Securing the Isle of Man’s future requires the next administration to tackle the public sector pension liability and the future trade agreement with the UK and Europe. Growing the economy is the most palatable way of meeting the estimated £63million annual shortfall in the pension fund from 2021 and that will require some innovative strategies from government also to support existing business. Light regulation is needed to assist them to expand and thrive. Tourism in particular is a good sector for potential growth. I would also like the Island to reinvigorate the film industry that benefited us on several levels through the nineties and early noughties. Government needs to listen to business more in terms of how it can encourage and support growth.
Pensions black hole
The bottom line with public sector pensions is that a huge debt has already been incurred and there don’t seem to be any sensible alternatives to paying it off long-term through tax revenues. If revenues don’t grow overall the pension bill could actually eat into funding for existing services.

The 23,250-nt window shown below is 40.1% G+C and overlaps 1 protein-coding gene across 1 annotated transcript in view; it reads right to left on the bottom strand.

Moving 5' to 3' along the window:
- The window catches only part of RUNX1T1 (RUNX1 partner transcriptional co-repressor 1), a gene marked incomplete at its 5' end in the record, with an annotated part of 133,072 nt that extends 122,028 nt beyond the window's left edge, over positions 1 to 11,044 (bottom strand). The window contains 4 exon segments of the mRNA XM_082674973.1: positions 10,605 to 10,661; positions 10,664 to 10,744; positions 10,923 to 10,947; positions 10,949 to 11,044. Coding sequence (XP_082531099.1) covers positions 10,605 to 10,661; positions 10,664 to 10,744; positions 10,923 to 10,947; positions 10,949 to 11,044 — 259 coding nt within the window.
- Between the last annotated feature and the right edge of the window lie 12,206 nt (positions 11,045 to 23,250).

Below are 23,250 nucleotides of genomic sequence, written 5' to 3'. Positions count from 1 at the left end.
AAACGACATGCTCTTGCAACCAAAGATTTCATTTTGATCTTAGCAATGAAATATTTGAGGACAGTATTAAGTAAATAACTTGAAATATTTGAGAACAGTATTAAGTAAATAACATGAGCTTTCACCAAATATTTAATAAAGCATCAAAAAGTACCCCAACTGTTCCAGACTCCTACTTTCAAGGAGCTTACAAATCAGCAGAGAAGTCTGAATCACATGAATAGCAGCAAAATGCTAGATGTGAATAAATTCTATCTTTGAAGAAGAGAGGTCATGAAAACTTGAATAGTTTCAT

The proposed pension reforms if implemented by the next administration will mean that, in the longer term, pensions will become more sustainable although there would still be a shortfall that will need to be met from government revenues. Other reforms may also be needed. By 2021 the predicted £63 million shortfall will have to be met by growth in the economy and contributions otherwise funding might have to be diverted from other services to meet this liability.
While the proposed reforms will require additional contributions, in implementing any further reforms we have to be careful they do not drive people out of the pension scheme or harm recruitment. Trying to cut pensions already in payment, or to tax them, like the Irish did when they were in serious crisis, would lead to massive legal challenges.
Thanks to the reserve fund set up in the 1990s the pension shortfall has been managed to date, and the zero-10 tax regime has helped the Island enjoy 26 years of unbroken growth. We need more creative thinking in the next government to replicate the success of the past two decades with sound fiscal management matched with innovation and imagination.